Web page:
No one seriously expected Donald Trump to stick to the dinner plans he made in 2015 when he suggested that China’s paramount leader, Xi Jinping, should be served a “double-size Big Mac” in lieu of a formal state dinner. But the substitution of dry-aged prime New York strip steak for a McDonald’s effectively symbolizes the contrast between Trump’s anti-China rhetoric and the apparently amicable outcome of his first meeting with Xi at the president’s “southern White House.” The summit last Thursday and Friday wasn’t in itself very eventful, but the tone of this “getting to know you” meeting leaves room for speculation.

After Friday’s talks, Trump commented on the two leaders’ “tremendous progress,” and “outstanding” relationship, while Xi offered similar platitudes about the development of “deeper understanding” and the building of trust. It is not altogether surprising that Trump has tempered his anti-China talk once in office, but there is a considerable distance between his earlier rants on China “raping” the US with its trade policy and the new cordial tone. Only a week before the summit, Trump was still insistent that the meeting with China would be “a very difficult one,” yet the summit seems to have gone smoothly (Aside from Trump’s slightly awkward joke that he was still getting “nothing” from Xi).

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Did Trump’s team fail him?

US Secretary of State Rex Tillerson later claimed that the talks were “frank and candid,” and that Xi had agreed to increased cooperation over security issues in North Korea, but there was certainly no impression that Trump had been taking Xi to task over the trade deficit. The “100-day plan” announced by Commerce Secretary Wilbur Ross marks one of the more tangible outcomes of the summit, but the vague, amicable agreement is a far cry from Trump’s previously stated objectives on US-China trade policy. Instead, the plan represents a welcome “sea change in the pace of discussion,” with China participating due to its own desire to reduce its trade surplus and combat inflation.

In the run-up to the summit, some commentators worried that Trump’s team lacked the ability and experience of Xi’s well-briefed detail of US policy wonks. However, superior Chinese diplomacy is probably not wholly responsible for the civility and success of last week’s summit. Indeed, unless Xi was able to secure some guarantee that Trump would be on best behavior, the televised face-to-face is unlikely to have happened in the first place. So far, Trump has also refused to fulfill his campaign promise of branding China a currency manipulator, something he’d promised to do on Day 1. This all suggests that despite Trump’s apparently unpredictable, doctrine-less foreign policy, the China-US relationship is on a more stable, secure footing than many assume. To what extent this security is connected with the rising star of Jared Kushner (Trump’s son-in-law and linchpin in the White House’s busy back channel to Beijing), is perhaps an article for another time.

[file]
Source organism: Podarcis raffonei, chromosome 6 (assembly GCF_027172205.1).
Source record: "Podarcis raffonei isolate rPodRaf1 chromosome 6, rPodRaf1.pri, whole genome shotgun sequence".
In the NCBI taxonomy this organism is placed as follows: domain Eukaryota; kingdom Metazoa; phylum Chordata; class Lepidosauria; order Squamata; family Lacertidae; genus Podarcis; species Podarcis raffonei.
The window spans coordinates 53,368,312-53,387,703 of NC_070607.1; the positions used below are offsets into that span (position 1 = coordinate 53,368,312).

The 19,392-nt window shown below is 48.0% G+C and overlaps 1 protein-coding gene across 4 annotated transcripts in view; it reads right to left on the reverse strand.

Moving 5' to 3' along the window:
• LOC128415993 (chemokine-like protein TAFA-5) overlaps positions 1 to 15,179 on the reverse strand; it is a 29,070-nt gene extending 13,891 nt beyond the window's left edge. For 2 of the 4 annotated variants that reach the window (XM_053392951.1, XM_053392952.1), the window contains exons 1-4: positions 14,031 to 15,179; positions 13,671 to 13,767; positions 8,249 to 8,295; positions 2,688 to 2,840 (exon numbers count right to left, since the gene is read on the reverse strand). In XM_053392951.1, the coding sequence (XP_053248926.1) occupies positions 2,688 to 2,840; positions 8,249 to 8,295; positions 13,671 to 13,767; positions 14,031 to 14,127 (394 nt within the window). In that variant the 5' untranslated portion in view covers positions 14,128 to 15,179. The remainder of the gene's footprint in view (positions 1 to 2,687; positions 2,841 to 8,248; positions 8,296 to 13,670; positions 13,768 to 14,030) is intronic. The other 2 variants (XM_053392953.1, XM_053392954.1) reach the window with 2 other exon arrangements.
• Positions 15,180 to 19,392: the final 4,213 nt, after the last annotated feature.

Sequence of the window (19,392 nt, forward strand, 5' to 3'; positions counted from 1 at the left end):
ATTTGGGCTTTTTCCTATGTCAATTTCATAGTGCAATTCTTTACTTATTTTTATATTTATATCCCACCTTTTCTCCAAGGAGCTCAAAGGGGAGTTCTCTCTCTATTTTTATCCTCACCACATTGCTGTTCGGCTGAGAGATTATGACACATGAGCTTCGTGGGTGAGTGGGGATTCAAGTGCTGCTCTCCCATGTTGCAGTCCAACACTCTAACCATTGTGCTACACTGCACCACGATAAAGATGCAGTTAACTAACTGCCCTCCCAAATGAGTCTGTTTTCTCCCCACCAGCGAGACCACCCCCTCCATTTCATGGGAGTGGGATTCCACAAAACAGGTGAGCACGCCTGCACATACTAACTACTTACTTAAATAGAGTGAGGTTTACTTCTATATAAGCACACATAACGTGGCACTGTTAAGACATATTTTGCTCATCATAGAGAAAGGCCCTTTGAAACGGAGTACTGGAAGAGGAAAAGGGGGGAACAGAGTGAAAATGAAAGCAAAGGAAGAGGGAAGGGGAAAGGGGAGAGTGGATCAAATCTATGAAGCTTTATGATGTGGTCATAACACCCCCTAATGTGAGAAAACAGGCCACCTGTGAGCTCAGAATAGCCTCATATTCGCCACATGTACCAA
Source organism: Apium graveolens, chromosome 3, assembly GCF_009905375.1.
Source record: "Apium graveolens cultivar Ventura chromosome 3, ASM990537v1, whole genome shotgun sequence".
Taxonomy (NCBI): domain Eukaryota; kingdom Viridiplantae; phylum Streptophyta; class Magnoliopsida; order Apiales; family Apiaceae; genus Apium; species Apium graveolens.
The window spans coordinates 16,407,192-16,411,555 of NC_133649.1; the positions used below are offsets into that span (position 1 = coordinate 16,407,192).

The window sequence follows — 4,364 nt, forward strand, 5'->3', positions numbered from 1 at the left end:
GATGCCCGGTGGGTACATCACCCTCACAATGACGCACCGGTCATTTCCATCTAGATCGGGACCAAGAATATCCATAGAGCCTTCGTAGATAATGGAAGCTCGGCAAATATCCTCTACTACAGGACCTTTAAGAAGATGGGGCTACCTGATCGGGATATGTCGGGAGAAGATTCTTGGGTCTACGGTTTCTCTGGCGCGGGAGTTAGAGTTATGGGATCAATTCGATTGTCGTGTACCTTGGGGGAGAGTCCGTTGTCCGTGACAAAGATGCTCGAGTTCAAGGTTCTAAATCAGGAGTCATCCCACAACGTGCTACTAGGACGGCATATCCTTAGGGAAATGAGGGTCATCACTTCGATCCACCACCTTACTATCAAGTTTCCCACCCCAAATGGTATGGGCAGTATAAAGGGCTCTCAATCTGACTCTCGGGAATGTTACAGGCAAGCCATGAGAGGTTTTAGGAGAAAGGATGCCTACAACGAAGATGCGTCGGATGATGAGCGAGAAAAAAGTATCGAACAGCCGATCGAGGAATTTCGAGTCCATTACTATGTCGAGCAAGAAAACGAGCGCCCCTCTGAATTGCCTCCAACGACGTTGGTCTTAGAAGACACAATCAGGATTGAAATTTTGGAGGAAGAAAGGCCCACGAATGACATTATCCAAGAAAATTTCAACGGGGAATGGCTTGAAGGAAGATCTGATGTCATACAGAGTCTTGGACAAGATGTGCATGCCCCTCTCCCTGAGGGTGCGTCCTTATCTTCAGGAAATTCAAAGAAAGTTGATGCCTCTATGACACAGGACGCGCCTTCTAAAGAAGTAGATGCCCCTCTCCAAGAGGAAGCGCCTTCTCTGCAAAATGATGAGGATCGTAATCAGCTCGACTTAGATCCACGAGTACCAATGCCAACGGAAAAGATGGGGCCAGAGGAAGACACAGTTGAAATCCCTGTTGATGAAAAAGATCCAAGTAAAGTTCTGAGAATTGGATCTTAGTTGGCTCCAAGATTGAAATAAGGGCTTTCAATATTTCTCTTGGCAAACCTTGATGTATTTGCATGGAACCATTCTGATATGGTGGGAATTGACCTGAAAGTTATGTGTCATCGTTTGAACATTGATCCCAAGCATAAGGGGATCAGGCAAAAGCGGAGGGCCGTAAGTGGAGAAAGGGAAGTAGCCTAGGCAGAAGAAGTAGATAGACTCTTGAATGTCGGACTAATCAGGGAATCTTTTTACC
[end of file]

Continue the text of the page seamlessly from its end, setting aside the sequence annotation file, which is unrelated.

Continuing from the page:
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 Who came out on top, Trump or Xi?

At least one commentator read Trump’s Thursday strike against Syria as a deliberately intimidating statement of strength directed at Xi, but while those connotations were doubtless understood by the administration, there is no reason to suggest that that strike was much more than a timely response to Assad’s chemical attack two days earlier. This rarer portrayal of Trump’s success is outweighed by the summit’s portrayal in China. In Chinese media, the photos used in reports about the summit mostly depict Xi in an authoritative position, guiding or lecturing the passive Trump. This narrative fits well with the image of Xi as an experienced statesman, and Trump as the new kid on the block. News in China about the meeting is overwhelmingly positive, with state media outlet Xinhua covering the summit (in Chinese) with pictures of the two men strolling together, discussing “amicable cooperation between the two countries.”

Although the summit didn’t generate much news and didn’t produce a clear winner or loser, Xi stands more to gain from its uneventfulness. While the apparent chemistry of the two leaders comes as a pleasant surprise to those in China fearing a tumultuous Sino-US relationship, Trump might have to reconcile his docility last week with a record of demanding a hard line on China. Trump’s amicable approach might be music to the ears of many previously anxious China-watchers, but his placid tweet that “time will tell on trade” could anger many voters who believe that the Chinese are to blame for their economic woes.

Jacob Mardell is a postgraduate student at the School of Oriental and African Studies in London. He is researching China's Belt Road Initiative and writes on Chinese politics, as well as the occasional travel piece.

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